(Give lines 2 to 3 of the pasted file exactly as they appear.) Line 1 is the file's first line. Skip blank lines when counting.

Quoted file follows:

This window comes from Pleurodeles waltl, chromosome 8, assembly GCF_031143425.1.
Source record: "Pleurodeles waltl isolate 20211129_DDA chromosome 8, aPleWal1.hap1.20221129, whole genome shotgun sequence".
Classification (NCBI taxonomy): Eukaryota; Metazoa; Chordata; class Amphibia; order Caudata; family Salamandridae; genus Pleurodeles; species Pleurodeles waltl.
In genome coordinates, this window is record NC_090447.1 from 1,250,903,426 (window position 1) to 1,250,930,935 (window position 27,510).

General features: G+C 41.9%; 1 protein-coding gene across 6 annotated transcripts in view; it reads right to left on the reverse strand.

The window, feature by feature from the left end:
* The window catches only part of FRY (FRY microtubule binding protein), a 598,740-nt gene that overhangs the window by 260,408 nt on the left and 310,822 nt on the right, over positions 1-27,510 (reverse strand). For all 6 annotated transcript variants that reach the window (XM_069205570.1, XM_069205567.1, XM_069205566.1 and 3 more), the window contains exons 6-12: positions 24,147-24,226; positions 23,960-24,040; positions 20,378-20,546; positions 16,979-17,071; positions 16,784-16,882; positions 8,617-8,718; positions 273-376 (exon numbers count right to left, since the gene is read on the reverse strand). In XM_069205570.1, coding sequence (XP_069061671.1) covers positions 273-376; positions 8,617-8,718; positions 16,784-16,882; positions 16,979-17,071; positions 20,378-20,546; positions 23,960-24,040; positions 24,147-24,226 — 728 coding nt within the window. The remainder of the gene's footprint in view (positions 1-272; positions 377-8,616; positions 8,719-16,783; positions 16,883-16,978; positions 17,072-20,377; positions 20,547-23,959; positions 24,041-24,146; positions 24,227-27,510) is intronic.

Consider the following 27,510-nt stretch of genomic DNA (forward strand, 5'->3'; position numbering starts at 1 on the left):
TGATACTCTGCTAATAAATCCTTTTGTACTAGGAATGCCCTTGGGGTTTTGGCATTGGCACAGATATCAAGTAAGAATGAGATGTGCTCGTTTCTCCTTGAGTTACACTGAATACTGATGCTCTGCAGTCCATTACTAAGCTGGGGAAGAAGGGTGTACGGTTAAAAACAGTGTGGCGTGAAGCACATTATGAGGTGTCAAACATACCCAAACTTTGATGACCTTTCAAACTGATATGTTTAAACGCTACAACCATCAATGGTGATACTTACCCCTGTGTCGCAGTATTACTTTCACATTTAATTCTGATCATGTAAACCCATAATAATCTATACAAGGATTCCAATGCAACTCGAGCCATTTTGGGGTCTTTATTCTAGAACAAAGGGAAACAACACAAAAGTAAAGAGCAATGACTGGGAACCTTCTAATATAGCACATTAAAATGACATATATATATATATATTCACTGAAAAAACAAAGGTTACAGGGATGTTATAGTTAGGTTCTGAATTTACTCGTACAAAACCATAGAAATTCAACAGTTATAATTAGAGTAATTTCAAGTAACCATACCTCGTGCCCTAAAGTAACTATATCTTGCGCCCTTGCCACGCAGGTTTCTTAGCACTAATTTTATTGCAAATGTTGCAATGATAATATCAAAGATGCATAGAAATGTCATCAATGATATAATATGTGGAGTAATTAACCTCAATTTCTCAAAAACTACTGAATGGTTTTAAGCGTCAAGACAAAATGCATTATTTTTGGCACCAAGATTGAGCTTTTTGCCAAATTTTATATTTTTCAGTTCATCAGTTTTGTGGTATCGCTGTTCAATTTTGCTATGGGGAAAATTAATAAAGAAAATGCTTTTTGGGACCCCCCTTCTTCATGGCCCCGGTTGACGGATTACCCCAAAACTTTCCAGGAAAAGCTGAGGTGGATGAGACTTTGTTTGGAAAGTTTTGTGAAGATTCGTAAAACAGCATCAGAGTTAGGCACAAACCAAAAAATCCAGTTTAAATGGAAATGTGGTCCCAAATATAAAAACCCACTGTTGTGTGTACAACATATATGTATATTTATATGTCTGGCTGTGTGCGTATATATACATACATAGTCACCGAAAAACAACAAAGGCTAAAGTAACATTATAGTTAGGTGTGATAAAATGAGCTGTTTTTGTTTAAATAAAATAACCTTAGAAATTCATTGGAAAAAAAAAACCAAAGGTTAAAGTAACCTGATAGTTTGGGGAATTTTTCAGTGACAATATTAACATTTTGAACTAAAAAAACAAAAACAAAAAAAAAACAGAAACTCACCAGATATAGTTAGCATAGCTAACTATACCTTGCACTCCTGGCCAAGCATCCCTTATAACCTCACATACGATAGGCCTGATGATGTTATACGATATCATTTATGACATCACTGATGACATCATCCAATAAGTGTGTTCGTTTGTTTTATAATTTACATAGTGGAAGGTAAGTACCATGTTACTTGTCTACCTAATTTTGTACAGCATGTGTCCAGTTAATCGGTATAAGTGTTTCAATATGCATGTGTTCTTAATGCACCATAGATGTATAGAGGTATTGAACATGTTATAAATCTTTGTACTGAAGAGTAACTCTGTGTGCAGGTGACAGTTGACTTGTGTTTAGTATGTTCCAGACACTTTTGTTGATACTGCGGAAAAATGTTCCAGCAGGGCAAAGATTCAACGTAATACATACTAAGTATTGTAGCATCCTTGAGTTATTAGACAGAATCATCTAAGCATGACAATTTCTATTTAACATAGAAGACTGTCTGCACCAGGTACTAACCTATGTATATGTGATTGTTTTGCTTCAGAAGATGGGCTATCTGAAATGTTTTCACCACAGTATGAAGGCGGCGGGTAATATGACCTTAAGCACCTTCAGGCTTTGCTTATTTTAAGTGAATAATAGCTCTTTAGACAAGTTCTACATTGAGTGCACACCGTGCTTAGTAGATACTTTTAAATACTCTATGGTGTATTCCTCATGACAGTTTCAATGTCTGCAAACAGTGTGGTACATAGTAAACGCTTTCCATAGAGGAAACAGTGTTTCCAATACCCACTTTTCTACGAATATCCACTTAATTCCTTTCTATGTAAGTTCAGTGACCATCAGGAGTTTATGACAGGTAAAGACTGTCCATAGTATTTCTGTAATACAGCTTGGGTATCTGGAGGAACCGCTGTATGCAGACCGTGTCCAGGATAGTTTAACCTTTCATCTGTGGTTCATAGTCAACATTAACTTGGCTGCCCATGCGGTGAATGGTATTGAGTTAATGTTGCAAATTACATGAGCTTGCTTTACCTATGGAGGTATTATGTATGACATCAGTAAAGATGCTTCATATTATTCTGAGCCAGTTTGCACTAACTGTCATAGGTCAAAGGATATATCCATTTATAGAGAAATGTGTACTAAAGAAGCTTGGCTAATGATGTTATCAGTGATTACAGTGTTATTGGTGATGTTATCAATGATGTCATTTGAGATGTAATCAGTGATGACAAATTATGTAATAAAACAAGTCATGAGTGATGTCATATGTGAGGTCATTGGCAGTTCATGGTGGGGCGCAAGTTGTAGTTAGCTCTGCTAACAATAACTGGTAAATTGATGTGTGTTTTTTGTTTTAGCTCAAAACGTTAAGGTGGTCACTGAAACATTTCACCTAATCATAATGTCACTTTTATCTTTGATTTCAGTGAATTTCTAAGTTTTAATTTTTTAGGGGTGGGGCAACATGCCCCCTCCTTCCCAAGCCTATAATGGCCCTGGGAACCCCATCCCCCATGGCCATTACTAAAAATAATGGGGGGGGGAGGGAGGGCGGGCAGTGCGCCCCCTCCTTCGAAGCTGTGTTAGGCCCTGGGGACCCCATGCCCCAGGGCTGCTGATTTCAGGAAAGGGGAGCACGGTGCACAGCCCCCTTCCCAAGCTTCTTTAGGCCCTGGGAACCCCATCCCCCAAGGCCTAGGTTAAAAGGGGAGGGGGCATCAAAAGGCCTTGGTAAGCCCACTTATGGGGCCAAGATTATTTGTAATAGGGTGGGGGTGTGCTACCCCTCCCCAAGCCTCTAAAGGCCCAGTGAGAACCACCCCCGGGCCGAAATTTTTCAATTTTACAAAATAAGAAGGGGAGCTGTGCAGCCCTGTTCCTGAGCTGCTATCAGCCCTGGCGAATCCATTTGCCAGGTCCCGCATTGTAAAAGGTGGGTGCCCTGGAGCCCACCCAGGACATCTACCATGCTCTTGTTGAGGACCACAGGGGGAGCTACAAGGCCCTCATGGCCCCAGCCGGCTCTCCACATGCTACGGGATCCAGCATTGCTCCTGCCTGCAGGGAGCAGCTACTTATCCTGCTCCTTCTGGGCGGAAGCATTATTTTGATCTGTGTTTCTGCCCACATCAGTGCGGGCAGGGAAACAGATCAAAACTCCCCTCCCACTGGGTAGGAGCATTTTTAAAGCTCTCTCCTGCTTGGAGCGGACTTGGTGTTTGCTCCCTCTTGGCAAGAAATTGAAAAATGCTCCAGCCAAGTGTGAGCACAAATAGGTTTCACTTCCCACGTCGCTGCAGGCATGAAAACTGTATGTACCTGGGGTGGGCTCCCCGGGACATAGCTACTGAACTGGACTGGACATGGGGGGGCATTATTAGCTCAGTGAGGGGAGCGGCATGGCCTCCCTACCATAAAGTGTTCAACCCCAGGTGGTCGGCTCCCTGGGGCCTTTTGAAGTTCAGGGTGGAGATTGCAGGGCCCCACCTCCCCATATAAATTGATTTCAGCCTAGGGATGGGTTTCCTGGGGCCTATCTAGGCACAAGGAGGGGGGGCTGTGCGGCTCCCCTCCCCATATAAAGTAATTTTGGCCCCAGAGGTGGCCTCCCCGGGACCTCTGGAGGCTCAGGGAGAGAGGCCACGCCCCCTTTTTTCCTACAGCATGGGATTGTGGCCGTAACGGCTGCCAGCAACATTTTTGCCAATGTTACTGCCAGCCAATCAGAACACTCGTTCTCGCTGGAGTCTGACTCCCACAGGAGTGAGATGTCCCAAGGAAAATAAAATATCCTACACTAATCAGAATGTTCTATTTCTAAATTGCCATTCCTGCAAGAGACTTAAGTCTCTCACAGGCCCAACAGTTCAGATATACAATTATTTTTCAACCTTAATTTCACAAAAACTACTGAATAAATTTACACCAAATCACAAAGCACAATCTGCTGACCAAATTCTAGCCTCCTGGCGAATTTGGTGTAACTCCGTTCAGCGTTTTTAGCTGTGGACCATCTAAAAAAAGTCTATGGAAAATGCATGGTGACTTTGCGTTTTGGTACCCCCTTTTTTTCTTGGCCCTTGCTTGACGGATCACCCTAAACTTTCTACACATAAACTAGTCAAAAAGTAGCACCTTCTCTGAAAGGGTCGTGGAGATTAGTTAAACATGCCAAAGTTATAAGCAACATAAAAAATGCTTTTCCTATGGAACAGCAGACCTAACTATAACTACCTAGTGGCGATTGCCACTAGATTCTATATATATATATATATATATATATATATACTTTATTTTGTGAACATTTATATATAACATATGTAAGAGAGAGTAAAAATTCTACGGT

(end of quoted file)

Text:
Source record: "Pleurodeles waltl isolate 20211129_DDA chromosome 8, aPleWal1.hap1.20221129, whole genome shotgun sequence".
Classification (NCBI taxonomy): Eukaryota; Metazoa; Chordata; class Amphibia; order Caudata; family Salamandridae; genus Pleurodeles; species Pleurodeles waltl.